A question of business information ownership has developed now that a ‘Bring Your Own Device’ policy has swept the corporate world. According to technology analysts Ovum Research, 3 out of 5 employees utilize personal devices for access to company information. What safeguards should companies develop to allow effective BYOD without the risk of losing valuable data when questions of ownership arise?
BYOD For Business
Though every business looks for ways to cut its operating costs, an e-business may need to reduce its budgetary requirements even further than its physical counterpart. Entrepreneur.com claims the cost to a digital business just getting off the ground can run up to $500,000 if the owner needs custom programming for their operations and sales. A BYOD system allows any company, digital or physical, to eliminate much of the costs of purchasing computers, tablets or mobile phones for its employees. Yet corporate research by companies like Cisco suggest its even better for an e-business owner, as the advantages range from a 17 percent boost in productivity to as much as triple an employee’s value per mobile device.
Ownership Of Company Property
The benefits of this employee empowerment program do not come without drawbacks as well — especially for online businesses. According to the U.S. Patent Office, American copyright law dictates that inventions, whether digital or physical, stay the property of their creator, and this creator can exclude any other parties they care to. For this reason, many businesses demand employees sign over copyright or patent claims when they sign a contract to work, but those employees without such clauses in their contracts can possibly claim the right of ownership of anything from an e-company’s new logo graphics to their very landing page.
Even if an e-business signs employees to contracts that state they have no control over intellectual property, all rules go out the window in the event an employee loses their personal device, if the mobile device becomes corrupted or if opportunistic hackers or phishers smell blood. Businesses that supply employees with smartphones can use substantial mobile security measures, including ports for communication and remote memory wipes. BlackBerry offers a comprehensive security feature called BlackBerry Balance, that ensures employee’s they will have some privacy, while also allowing companies to feel at ease. Some security features come standard on smartphones and tablets when a company develops a comprehensive data plan for their employees’ devices. On an employee’s personal device they bring to the office, by contrast, a company has no guarantees of security for intellectual property. This problem becomes exacerbated in the event of theft or hacking.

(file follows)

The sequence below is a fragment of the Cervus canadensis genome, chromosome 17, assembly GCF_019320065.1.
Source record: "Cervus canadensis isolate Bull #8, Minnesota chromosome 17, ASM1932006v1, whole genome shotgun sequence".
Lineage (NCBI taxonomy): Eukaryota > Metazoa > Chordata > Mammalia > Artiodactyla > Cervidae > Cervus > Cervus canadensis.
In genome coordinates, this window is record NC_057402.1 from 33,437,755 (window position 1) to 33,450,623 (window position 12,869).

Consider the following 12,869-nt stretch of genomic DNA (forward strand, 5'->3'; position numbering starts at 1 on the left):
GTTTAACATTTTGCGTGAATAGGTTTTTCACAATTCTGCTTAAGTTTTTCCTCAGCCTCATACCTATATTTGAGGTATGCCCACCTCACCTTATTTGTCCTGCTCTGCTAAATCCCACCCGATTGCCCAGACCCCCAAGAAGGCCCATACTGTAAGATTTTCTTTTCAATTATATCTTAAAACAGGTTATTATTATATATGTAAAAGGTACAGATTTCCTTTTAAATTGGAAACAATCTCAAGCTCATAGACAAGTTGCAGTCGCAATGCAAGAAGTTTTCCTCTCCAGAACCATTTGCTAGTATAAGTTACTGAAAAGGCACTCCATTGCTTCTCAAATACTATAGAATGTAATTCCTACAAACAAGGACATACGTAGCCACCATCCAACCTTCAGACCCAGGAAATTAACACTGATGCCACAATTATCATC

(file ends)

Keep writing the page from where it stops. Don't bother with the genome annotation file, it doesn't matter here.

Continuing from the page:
An e-commerce startup must decide what gives a greater return on their investment: providing employees the keys to their own mobile freedom and risking ownership questions, or investing the resources in mobiles that will always remain company property. Regardless, a strongly worded and unambiguous contract can go a long ways towards providing an e-company with security for their future.